African-American vets of the 1970s honored

Published on Sunday, 19 January 2014 23:35 - Written by FAITH HARPER

Generations of African American servicemen and women were honored in a special ceremony Sunday afternoon.

The third annual Texas African American Soldiers Recognition Day was held at the North Star Missionary Baptist Church.

Roderick C. White, an attorney and veteran, said he served as a platoon leader in Korea for 13 months in the late 1990s and was never once disrespected. No one questioned his skill, knowledge or right to serve. He credited it to the trailblazers who came before him.

“It was your service, it was the mistreatment that many of you unfortunately endured, it was the lack of opportunity that many of you were forced to endure, it was the disrespect that many of you were forced to endure — that made my service almost unremarkable,” White said to a full house. “It was on your backs, on your shoulders that I stood and that the soldiers of today stand.”

Organizers pick a different generation to honor each year, and this year the soldiers of the 1970s were paid homage.

The program was interrupted to honor those of The Greatest Generation, and 88-year-old James Johnigan, of Tyler, was presented with a medal. The medal was a thank you for living through a time of social change and unrest in the Marine Corps.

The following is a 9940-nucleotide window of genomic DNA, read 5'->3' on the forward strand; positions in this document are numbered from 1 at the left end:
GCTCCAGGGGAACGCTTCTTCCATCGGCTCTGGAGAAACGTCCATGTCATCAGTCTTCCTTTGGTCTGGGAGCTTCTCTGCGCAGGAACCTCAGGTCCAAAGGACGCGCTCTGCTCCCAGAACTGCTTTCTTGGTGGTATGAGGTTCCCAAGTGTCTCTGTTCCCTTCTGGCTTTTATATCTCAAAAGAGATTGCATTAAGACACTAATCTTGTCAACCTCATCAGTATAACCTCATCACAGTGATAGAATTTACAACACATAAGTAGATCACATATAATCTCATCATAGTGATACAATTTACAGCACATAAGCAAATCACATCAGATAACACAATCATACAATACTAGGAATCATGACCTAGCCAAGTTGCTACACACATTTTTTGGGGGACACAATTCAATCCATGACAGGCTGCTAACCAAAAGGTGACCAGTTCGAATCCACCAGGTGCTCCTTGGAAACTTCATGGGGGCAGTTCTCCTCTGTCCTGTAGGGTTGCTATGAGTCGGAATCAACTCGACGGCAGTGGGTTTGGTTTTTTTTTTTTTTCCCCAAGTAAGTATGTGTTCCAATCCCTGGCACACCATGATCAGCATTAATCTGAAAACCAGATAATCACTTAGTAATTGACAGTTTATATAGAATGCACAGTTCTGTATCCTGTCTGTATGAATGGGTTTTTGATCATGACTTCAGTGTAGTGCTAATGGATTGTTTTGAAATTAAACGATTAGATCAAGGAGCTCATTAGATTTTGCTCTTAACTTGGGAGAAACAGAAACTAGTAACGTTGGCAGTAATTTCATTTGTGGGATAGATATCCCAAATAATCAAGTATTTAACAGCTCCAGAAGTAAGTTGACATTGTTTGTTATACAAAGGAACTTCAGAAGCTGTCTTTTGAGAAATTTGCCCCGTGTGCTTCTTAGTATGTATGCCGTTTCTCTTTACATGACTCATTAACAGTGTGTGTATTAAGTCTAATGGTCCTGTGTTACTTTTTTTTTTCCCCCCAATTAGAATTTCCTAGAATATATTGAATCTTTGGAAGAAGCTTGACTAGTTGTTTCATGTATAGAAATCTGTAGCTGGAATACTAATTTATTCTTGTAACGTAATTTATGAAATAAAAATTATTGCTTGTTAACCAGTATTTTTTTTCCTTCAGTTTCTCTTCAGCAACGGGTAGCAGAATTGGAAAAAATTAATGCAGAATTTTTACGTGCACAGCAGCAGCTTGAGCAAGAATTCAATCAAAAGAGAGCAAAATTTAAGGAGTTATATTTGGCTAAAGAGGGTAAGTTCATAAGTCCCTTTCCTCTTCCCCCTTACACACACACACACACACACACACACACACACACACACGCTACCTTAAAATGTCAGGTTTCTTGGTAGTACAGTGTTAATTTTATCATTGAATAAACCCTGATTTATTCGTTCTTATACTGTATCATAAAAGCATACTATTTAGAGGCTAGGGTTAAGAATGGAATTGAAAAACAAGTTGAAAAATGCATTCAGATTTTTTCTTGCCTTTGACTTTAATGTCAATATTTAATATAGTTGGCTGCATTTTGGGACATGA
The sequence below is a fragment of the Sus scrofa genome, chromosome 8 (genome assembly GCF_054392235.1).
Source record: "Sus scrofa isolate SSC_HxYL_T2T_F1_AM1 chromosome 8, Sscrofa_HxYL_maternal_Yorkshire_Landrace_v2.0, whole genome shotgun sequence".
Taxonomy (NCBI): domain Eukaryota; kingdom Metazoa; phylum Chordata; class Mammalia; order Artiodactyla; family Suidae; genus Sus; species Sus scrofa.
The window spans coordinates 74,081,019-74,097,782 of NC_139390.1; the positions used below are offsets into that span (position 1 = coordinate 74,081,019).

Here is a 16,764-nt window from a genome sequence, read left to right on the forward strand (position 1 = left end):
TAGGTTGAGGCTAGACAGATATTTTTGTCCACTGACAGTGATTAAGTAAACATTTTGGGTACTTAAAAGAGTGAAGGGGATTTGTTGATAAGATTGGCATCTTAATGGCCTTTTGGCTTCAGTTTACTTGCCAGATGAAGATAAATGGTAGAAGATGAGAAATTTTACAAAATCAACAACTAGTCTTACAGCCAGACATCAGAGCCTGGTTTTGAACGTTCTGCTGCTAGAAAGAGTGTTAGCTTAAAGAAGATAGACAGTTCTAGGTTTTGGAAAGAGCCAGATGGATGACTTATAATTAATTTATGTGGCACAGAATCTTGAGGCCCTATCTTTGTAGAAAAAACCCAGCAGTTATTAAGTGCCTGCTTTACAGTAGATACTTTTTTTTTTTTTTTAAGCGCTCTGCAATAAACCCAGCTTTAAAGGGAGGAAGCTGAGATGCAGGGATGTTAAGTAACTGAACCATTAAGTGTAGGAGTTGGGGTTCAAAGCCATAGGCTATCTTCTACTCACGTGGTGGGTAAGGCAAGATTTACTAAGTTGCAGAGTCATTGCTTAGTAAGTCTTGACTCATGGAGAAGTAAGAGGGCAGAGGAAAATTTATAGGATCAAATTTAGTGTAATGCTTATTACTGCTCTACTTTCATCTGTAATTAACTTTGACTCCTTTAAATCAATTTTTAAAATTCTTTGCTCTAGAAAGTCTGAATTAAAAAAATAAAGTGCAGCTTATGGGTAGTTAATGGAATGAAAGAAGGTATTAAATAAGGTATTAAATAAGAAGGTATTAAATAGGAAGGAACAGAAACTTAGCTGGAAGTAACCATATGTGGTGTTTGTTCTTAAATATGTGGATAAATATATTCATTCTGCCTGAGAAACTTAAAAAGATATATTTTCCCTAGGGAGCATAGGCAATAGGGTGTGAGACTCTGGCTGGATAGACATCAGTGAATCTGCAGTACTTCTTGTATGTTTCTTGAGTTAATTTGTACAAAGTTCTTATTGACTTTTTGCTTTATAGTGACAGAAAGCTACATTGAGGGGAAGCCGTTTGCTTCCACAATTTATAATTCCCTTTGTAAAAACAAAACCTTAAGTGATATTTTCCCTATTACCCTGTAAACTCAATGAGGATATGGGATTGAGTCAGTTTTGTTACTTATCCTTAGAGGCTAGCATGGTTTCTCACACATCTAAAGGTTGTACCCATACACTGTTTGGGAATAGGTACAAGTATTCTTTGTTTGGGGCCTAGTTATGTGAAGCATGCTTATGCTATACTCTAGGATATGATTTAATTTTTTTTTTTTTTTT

Johnigan served in the Marines from 1943 to 1948. He said he went in as a private and earned three stripes in his time in the service, retiring as a sergeant. He served in segregated military transporting supplies.

“Looking back, I guess I was a trailblazer, but at the time, I really didn’t think about it,” Johnigan said.

United States Marine Corps retired Maj. Gen.l James L. Williams spoke on the need for communities to support veterans once they return home.

“We’ve had a lot of veterans in the Vietnam War and in the ’70s that didn’t get welcomed home. …” he said. “The first thing I want to say to all of you is thank you, thank you, thank you and welcome home.”

Williams said there are problems facing veterans on the home front including a large number of them living on the streets and having difficulty receiving VA benefits.

“We have a lot of resources out there and sometimes we are not pushing hard enough to make it happen,” he said.

He advocated the community to be a place of support for those who serve to change the homeless problem.

“If the community said, ‘I’m going to pull you out of that pit, and I’m going to pick you up and (put) you on your feet,’ they will be successful, but the community has to seek out those vets. You have to change the dynamic,” he said.

The support extends to the city, state and national level.

“The challenge I will make to you is you must talk to your politicians,” Williams said. “They will listen, but you have to know what you want from them. This republic is for the people and by the people. If the people aren’t there, if all the politicians are making decisions without this input, then what good is this country? What good is this state? What good is this town?”